such that shortening of said base from said initial length towards said second length causes said linking segment to push a region of said hinged element away from said base, thereby changing an angle of said second contact surface of the hinged element relative to said first contact surface of the base and bringing said second contact surface to an oblique angle with said first contact surface,
wherein each of said first and second contact surfaces is provided with a plurality of projecting features configured for gripping respective endplates of the two adjacent vertebral bodies,
wherein said second contact surface of the hinged element has a largest dimension referred to as a contact surface length, and wherein said linking segment has a dimension between said first axis and said second axis referred to as a linking segment length, said contact surface length being at least 40% longer than said linking segment length, and
wherein said hinged element has an end corresponding to a point on said hinged element furthest from said effective hinge, and wherein a location of the hinged connection between said linking segment and said hinged element is distanced from said end by at least 10% of said contact surface length,
the implant further comprising a mechanism effective to lock a relative position of said second portion of said base relative to said first portion of said base over a range of linear positions.
2. The implant of claim 1, further comprising a deployment rod inserted via an opening in a proximal end of the implant and engaging a distal one of said first and second portions of said base such that a force applied to said proximal end of the implant in a distal direction can be opposed by a counterforce applied to said deployment rod, thereby causing shortening of said base.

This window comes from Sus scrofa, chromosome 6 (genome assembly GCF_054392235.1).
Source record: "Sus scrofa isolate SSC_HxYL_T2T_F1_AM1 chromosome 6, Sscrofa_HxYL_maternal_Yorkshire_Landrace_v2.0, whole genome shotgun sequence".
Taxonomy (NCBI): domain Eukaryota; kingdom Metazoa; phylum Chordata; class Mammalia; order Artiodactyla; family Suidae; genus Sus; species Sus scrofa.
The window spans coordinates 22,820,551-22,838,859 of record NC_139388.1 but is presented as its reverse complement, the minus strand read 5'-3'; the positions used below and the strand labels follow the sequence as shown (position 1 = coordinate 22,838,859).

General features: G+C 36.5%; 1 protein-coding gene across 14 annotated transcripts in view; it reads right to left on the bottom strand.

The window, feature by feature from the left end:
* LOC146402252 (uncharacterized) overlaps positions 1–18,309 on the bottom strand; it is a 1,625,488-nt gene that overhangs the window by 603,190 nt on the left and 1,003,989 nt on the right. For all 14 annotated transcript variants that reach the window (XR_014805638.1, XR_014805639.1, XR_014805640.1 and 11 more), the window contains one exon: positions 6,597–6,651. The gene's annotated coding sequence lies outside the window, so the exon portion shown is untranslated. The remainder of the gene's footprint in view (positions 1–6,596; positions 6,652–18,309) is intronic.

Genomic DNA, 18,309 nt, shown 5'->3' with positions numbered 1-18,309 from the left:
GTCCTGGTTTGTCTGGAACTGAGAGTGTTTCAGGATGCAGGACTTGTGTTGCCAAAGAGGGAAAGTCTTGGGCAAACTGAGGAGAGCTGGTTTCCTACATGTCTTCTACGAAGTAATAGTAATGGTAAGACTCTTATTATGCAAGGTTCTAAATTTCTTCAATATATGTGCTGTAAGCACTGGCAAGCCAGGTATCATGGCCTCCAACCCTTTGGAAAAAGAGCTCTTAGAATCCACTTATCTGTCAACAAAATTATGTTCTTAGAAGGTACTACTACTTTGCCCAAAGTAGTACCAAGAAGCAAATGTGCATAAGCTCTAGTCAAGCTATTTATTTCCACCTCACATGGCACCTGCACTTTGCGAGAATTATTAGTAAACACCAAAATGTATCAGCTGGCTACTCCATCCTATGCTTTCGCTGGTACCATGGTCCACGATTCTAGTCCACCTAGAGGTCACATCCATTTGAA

3. The implant of claim 1, wherein said first portion and said second portion are formed with complementary features defining a ratchet configuration comprising a series of ratchet teeth and a resiliently biased detest, said ratchet configuration being deployed to allow shortening of said base from said initial length through a range of lengths, and to oppose lengthening of said base.
4. The implant of claim 3, further comprising a ratchet release element insertable via an opening in the implant and deployable to release engagement of said detent with said ratchet teeth to allow lengthening of said base.
5. The implant of claim 3, further comprising a deployment rod inserted via an opening in a proximal end of the implant and engaging a distal one of said first and second portions of said base such that a force applied to said proximal end of the implant in a distal direction can be opposed by tension applied to said deployment rod, thereby causing shortening of said base.